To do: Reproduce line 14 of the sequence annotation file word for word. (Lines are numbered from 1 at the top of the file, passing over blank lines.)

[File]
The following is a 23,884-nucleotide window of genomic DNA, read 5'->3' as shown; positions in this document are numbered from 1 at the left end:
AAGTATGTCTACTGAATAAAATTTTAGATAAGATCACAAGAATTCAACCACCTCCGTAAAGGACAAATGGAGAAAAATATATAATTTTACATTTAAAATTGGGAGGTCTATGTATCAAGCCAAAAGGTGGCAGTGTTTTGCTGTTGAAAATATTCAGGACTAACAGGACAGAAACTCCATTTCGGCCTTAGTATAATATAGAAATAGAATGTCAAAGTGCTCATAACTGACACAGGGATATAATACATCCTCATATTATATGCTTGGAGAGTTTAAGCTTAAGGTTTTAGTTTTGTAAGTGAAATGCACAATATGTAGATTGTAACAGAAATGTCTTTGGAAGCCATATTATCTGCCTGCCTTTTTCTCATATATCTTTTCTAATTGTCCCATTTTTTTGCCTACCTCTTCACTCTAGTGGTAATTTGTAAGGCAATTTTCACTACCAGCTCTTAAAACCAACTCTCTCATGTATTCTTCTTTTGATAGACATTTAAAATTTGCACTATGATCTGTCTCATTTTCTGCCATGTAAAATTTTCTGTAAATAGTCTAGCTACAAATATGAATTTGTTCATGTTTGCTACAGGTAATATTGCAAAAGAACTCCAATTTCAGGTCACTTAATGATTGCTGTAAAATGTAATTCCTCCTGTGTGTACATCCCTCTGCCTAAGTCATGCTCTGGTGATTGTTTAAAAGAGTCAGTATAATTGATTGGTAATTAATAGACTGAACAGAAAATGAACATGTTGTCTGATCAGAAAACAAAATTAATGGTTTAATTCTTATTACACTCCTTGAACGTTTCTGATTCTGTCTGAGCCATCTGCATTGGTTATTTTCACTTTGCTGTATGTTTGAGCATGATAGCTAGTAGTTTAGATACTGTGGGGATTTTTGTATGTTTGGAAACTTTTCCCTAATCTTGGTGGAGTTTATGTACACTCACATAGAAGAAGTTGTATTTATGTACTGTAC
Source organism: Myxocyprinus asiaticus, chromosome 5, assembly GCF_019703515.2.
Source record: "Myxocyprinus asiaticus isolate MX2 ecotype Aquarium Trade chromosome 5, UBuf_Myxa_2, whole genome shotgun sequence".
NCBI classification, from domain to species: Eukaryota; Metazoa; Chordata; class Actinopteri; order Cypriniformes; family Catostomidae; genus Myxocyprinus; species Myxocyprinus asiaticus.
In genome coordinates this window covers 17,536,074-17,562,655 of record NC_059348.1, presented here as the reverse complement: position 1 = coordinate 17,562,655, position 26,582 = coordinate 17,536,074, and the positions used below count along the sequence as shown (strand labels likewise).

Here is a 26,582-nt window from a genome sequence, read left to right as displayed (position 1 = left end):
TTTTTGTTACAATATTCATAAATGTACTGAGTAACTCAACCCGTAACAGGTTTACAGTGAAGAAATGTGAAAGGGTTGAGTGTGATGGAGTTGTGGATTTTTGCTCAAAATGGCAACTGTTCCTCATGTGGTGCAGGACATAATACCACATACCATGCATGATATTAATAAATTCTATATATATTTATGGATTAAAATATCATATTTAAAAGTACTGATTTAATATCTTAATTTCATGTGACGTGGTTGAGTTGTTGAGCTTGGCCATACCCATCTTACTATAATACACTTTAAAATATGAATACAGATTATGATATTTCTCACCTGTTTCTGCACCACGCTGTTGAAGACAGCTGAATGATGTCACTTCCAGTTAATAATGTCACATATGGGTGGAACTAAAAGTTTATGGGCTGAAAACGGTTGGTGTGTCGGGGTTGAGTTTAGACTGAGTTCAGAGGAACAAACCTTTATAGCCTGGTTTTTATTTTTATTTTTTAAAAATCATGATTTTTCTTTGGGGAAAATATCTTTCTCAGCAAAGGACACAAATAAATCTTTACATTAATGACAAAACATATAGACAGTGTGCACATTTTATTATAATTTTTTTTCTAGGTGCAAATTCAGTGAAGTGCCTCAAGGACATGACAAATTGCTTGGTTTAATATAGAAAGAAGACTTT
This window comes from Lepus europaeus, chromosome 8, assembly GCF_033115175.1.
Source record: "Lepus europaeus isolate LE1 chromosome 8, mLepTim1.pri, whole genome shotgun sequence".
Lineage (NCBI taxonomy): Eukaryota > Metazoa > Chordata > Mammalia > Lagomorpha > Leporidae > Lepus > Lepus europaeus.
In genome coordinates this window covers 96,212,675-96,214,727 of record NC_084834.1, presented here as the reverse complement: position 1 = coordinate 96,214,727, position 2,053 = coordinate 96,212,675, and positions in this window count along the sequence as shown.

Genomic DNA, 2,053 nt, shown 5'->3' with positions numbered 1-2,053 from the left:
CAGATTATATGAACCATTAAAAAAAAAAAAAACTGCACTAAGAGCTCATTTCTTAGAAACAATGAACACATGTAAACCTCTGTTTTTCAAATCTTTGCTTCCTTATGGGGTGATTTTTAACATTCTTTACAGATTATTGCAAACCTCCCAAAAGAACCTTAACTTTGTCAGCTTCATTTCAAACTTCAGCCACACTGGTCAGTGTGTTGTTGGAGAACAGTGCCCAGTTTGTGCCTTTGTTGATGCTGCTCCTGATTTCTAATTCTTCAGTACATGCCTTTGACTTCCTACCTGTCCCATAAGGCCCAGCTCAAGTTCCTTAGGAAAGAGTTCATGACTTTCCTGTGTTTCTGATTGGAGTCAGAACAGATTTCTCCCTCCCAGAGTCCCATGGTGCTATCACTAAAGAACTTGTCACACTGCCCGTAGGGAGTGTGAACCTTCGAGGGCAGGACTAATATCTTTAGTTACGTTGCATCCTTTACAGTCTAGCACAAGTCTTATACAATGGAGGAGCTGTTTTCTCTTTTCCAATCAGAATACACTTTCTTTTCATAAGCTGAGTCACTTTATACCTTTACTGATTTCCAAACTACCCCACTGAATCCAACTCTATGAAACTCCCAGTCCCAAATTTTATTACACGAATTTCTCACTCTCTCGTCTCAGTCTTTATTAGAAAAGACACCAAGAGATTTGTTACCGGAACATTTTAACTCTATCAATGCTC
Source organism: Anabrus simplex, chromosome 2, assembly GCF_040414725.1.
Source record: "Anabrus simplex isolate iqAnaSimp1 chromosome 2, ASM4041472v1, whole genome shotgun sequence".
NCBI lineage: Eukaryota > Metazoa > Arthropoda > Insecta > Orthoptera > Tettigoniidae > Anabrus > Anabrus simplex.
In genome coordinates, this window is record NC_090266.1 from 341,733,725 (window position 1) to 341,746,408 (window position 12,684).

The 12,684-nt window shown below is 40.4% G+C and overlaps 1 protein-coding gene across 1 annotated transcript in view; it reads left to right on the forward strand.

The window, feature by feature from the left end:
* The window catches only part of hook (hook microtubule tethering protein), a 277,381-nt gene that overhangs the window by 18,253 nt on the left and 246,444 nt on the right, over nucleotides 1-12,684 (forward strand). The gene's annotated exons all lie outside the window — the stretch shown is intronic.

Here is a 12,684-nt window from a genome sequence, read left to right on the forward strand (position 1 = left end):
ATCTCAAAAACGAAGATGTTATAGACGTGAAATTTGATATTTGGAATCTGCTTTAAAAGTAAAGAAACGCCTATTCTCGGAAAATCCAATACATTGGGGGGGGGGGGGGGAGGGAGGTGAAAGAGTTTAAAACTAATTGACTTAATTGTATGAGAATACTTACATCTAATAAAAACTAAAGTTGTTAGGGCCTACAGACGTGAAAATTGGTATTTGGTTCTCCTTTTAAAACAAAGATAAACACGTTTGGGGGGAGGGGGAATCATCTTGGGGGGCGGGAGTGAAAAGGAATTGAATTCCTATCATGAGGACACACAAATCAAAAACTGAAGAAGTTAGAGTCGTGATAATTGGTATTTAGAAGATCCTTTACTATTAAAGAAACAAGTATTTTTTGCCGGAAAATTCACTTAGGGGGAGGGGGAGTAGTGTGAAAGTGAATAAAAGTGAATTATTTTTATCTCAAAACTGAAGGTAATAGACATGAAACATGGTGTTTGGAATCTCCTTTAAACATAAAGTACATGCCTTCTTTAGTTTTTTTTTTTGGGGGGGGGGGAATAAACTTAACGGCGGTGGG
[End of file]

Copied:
CAGATTATATGAACCATTAAAAAAAAAAAAAACTGCACTAAGAGCTCATTTCTTAGAAACAATGAACACATGTAAACCTCTGTTTTTCAAATCTTTGCTTCCTTATGGGGTGATTTTTAACATTCTTTACAGATTATTGCAAACCTCCCAAAAGAACCTTAACTTTGTCAGCTTCATTTCAAACTTCAGCCACACTGGTCAGTGTGTTGTTGGAGAACAGTGCCCAGTTTGTGCCTTTGTTGATGCTGCTCCTGATTTCTAATTCTTCAGTACATGCCTTTGACTTCCTACCTGTCCCATAAGGCCCAGCTCAAGTTCCTTAGGAAAGAGTTCATGACTTTCCTGTGTTTCTGATTGGAGTCAGAACAGATTTCTCCCTCCCAGAGTCCCATGGTGCTATCACTAAAGAACTTGTCACACTGCCCGTAGGGAGTGTGAACCTTCGAGGGCAGGACTAATATCTTTAGTTACGTTGCATCCTTTACAGTCTAGCACAAGTCTTATACAATGGAGGAGCTGTTTTCTCTTTTCCAATCAGAATACACTTTCTTTTCATAAGCTGAGTCACTTTATACCTTTACTGATTTCCAAACTACCCCACTGAATCCAACTCTATGAAACTCCCAGTCCCAAATTTTATTACACGAATTTCTCACTCTCTCGTCTCAGTCTTTATTAGAAAAGACACCAAGAGATTTGTTACCGGAACATTTTAACTCTATCAATGCTC